Tomatoes are one of the highlights of summer produce — I stuff myself with as many tomatoes as possible while they're at the peak of ripeness, juicy, and that perfect balance of sweet and tart. But what about the rest of the year when good tomatoes aren't available?
Sun-dried tomatoes are a great way to preserve summer tomatoes so they can be used any time of the year when you want a nice punch of tomato flavor. How are they made, and what's the difference between the ones sold like dried fruit and the ones packed in oil?
How Sun-Dried Tomatoes Are Made
The process of making sun-dried tomatoes is really no different than how other dried fruits are made. Ripe tomatoes (sometimes treated with sulfur dioxide first to help preserve color and quality) are left in the sun to dry for a few days, where they can lose around 93% of their weight in the process. You can also achieve the same results by drying out the tomatoes in a dehydrator or oven.
Plum tomatoes are usually the ones turned into sun-dried tomatoes, although you may be able to find other varietals and colors. Sun-dried tomatoes retain a lot of their vitamins and antioxidants.
What's the Difference Between Regular and Oil-Packed Sun-Dried Tomatoes?
Sun-dried tomatoes can be found in two forms:
Dry-packed tomatoes have a texture similar to dried fruit and are sold in packages or in the bulk bins.
Oil-packed tomatoes are dried in the same way as the dry-packed tomatoes, but after drying the tomatoes are submerged in oil and sometimes flavorings like herbs and garlic. They are sold in jars — sometimes as whole tomatoes or large pieces, or cut more finely into julienne pieces (little strips).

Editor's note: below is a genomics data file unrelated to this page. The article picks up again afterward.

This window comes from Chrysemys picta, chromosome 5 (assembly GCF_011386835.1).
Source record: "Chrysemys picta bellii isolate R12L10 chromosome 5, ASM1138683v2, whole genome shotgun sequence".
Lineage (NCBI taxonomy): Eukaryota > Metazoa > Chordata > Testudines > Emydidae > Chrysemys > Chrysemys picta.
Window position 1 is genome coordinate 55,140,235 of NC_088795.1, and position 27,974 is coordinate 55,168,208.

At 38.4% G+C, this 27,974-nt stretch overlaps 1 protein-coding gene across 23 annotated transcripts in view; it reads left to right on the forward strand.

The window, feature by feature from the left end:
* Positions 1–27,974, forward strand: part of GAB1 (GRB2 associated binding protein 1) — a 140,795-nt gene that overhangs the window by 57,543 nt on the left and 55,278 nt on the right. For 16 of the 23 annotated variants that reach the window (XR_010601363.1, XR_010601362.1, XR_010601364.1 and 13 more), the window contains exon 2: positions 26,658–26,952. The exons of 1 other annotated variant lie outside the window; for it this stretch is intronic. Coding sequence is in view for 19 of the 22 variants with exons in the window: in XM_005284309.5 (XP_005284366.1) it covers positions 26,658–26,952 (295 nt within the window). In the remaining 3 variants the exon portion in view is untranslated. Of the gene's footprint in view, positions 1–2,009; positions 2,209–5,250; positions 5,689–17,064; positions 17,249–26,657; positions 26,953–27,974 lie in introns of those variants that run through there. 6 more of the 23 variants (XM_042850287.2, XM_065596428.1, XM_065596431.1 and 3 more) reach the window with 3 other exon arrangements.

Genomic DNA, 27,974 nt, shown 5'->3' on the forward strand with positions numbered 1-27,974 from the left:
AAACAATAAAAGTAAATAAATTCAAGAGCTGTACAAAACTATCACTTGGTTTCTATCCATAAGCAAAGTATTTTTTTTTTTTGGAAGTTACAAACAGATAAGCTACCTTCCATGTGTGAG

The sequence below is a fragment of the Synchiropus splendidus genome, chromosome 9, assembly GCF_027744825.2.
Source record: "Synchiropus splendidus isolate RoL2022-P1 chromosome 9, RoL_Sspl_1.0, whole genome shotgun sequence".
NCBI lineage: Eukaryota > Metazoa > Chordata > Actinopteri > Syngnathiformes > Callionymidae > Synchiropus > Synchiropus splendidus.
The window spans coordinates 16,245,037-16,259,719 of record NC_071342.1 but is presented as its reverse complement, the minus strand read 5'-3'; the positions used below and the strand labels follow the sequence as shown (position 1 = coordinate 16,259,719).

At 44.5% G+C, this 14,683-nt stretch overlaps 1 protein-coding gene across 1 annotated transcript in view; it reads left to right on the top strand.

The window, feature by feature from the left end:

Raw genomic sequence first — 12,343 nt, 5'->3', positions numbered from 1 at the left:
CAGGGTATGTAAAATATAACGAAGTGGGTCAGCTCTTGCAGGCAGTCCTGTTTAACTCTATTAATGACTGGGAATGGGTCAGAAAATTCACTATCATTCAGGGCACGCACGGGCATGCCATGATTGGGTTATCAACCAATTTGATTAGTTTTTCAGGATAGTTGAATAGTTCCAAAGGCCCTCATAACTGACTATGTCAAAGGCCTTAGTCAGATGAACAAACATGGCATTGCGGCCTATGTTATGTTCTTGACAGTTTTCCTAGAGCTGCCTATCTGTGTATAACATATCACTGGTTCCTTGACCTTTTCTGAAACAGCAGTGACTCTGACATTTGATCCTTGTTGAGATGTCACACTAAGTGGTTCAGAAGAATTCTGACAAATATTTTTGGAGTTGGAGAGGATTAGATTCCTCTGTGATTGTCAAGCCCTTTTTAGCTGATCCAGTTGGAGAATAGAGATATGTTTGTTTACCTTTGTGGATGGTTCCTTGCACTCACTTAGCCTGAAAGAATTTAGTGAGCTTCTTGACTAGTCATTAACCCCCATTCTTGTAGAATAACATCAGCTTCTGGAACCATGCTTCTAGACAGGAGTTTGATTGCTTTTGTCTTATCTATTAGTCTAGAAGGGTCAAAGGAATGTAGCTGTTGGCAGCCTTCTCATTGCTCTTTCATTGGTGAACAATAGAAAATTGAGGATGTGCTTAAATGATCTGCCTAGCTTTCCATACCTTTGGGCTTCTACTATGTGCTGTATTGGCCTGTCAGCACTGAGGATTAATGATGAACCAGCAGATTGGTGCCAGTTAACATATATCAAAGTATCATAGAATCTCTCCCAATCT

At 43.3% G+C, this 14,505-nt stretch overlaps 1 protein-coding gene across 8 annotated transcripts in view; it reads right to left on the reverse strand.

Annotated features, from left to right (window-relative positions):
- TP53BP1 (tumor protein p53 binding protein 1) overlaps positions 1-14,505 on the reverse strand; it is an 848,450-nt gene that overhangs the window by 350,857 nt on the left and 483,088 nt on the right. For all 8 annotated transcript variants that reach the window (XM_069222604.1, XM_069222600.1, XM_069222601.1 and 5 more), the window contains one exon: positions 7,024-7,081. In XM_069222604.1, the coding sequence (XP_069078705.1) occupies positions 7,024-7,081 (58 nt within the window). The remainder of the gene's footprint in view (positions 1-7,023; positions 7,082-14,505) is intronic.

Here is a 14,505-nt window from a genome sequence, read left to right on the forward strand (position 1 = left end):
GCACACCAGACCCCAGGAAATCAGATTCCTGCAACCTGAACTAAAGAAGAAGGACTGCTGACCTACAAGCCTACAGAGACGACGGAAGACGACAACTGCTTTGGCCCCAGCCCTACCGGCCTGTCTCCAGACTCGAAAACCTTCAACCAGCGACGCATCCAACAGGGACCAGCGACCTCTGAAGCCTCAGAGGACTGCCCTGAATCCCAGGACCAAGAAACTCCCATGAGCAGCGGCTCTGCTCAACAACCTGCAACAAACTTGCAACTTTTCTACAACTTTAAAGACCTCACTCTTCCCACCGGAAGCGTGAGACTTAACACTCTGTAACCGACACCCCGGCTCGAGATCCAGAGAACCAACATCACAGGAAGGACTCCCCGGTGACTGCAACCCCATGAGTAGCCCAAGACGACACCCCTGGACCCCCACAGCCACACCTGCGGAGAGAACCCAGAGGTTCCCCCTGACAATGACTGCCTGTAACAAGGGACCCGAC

How Do You Use Sun-Dried Tomatoes?
Sun-dried tomatoes have an intense sweet-tart flavor that's much more potent than fresh tomatoes, so a little goes a long way. They also have a chewier texture, so hydrating the regular ones before using them is important if you're not planning to cook them in any liquid, like for a salad.
Oil-packed sun-dried tomatoes can be used straight from the jar, and the flavorful oil is a great base for salad dressings! Drain the oil from the tomatoes and pat off any excess oil with paper towels before using them.
Store regular sun-dried tomatoes in an airtight container away from heat and light so they stay moist. Store opened jars of oil-packed sun-dried tomatoes in the refrigerator. The oil will solidify around the tomatoes, but if you let the jar come back to room temperature, the oil will turn to a liquid state again so you can pull the tomatoes out.
Which Kind of Sun-Dried Tomatoes Should I Use?
If a recipe doesn't specify which type of sun-dried tomatoes to use, they are quite interchangeable. It's just a matter of how you prep them for your recipe.
The regular ones don't have as much moisture, so hydrate them in some warm water or other liquid first to plump them up.
If using the oil-packed tomatoes, simply drain them of oil before using (but reserve the oil for other uses). And remember to check if your oil-packed sun-dried tomatoes have other flavorings in them to make sure they will work well in the recipe you're making.